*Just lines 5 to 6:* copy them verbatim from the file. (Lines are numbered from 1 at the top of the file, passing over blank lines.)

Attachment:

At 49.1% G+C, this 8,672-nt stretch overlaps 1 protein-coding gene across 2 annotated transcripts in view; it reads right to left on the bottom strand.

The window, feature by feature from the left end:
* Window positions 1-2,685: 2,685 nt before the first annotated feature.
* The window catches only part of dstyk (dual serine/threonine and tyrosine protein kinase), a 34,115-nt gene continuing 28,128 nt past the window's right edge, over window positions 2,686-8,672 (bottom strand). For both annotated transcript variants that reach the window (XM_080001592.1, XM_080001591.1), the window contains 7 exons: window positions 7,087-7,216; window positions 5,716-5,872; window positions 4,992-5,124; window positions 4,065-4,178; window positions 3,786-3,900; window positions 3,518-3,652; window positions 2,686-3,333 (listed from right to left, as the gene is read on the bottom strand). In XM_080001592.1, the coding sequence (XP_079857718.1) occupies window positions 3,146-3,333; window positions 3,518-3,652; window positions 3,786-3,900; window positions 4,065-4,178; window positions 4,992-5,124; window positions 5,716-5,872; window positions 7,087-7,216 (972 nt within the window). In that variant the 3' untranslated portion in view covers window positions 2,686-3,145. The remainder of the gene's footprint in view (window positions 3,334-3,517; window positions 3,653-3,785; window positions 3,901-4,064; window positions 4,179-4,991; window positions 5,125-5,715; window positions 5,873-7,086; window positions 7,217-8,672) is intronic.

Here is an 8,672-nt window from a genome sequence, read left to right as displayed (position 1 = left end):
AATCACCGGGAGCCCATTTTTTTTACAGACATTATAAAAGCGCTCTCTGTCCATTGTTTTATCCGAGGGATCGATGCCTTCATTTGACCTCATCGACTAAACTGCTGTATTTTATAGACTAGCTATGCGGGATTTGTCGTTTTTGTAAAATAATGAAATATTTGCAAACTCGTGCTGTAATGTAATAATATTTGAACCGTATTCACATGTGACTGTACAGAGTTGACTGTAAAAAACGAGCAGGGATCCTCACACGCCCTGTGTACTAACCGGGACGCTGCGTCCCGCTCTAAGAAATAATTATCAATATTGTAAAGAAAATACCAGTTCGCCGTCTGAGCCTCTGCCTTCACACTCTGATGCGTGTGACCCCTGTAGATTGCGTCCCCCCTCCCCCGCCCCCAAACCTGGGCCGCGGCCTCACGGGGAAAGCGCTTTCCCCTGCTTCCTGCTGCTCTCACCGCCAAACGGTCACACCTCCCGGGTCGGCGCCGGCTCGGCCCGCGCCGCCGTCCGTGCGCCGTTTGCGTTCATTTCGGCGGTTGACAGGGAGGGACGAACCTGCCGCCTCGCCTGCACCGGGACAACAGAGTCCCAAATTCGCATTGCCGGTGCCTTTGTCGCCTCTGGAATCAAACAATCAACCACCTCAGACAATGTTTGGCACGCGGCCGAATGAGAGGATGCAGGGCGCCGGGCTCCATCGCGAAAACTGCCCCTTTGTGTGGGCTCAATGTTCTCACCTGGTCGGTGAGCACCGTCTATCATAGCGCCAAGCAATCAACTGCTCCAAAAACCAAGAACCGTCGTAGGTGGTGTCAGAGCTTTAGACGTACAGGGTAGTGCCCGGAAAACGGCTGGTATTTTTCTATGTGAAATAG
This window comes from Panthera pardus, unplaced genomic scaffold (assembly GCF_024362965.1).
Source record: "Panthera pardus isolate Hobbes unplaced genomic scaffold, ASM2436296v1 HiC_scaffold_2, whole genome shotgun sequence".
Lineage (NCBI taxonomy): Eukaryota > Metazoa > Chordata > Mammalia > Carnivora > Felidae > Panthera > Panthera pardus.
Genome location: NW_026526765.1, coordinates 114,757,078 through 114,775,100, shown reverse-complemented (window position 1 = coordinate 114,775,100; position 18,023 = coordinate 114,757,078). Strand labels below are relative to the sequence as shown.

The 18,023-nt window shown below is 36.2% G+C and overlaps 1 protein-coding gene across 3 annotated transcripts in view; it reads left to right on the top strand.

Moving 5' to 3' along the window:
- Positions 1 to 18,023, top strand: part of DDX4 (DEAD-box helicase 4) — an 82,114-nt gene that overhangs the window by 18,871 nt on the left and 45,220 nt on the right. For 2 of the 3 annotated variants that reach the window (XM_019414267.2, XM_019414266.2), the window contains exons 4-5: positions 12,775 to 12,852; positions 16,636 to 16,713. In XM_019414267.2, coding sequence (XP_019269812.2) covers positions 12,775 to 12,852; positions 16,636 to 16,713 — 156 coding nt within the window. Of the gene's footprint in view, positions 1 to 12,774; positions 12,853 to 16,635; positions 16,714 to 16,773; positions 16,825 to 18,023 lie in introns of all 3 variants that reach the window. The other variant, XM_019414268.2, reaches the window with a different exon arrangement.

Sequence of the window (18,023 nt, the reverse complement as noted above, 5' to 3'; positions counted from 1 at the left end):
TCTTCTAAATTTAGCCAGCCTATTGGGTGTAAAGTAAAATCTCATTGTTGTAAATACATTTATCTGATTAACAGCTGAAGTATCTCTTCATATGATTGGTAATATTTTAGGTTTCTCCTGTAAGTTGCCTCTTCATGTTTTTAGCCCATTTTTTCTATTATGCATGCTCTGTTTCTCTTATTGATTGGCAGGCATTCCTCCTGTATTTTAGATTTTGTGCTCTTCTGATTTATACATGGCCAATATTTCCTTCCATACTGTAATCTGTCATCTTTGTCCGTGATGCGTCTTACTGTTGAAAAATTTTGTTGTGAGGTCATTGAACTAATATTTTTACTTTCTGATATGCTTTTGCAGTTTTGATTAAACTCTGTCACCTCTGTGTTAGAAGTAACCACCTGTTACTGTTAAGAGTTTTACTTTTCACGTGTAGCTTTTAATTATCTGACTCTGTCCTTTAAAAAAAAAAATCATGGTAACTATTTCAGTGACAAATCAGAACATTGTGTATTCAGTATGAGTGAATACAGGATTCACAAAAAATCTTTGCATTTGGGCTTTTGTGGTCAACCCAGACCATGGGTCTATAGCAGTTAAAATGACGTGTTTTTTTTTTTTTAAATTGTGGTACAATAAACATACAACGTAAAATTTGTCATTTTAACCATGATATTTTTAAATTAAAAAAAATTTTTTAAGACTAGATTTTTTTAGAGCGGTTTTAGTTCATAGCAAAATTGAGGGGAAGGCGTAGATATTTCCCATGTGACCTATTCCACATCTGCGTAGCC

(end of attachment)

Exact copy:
Here is an 8,672-nt window from a genome sequence, read left to right as displayed (position 1 = left end):
AATCACCGGGAGCCCATTTTTTTTACAGACATTATAAAAGCGCTCTCTGTCCATTGTTTTATCCGAGGGATCGATGCCTTCATTTGACCTCATCGACTAAACTGCTGTATTTTATAGACTAGCTATGCGGGATTTGTCGTTTTTGTAAAATAATGAAATATTTGCAAACTCGTGCTGTAATGTAATAATATTTGAACCGTATTCACATGTGACTGTACAGAGTTGACTGTAAAAAACGAGCAGGGATCCTCACACGCCCTGTGTACTAACCGGGACGCTGCGTCCCGCTCTAAGAAATAATTATCAATATTGTAAAGAAAATACCAGTTCGCCGTCTGAGCCTCTGCCTTCACACTCTGATGCGTGTGACCCCTGTAGATTGCGTCCCCCCTCCCCCGCCCCCAAACCTGGGCCGCGGCCTCACGGGGAAAGCGCTTTCCCCTGCTTCCTGCTGCTCTCACCGCCAAACGGTCACACCTCCCGGGTCGGCGCCGGCTCGGCCCGCGCCGCCGTCCGTGCGCCGTTTGCGTTCATTTCGGCGGTTGACAGGGAGGGACGAACCTGCCGCCTCGCCTGCACCGGGACAACAGAGTCCCAAATTCGCATTGCCGGTGCCTTTGTCGCCTCTGGAATCAAACAATCAACCACCTCAGACAATGTTTGGCACGCGGCCGAATGAGAGGATGCAGGGCGCCGGGCTCCATCGCGAAAACTGCCCCTTTGTGTGGGCTCAATGTTCTCACCTGGTCGGTGAGCACCGTCTATCATAGCGCCAAGCAATCAACTGCTCCAAAAACCAAGAACCGTCGTAGGTGGTGTCAGAGCTTTAGACGTACAGGGTAGTGCCCGGAAAACGGCTGGTATTTTTCTATGTGAAATAG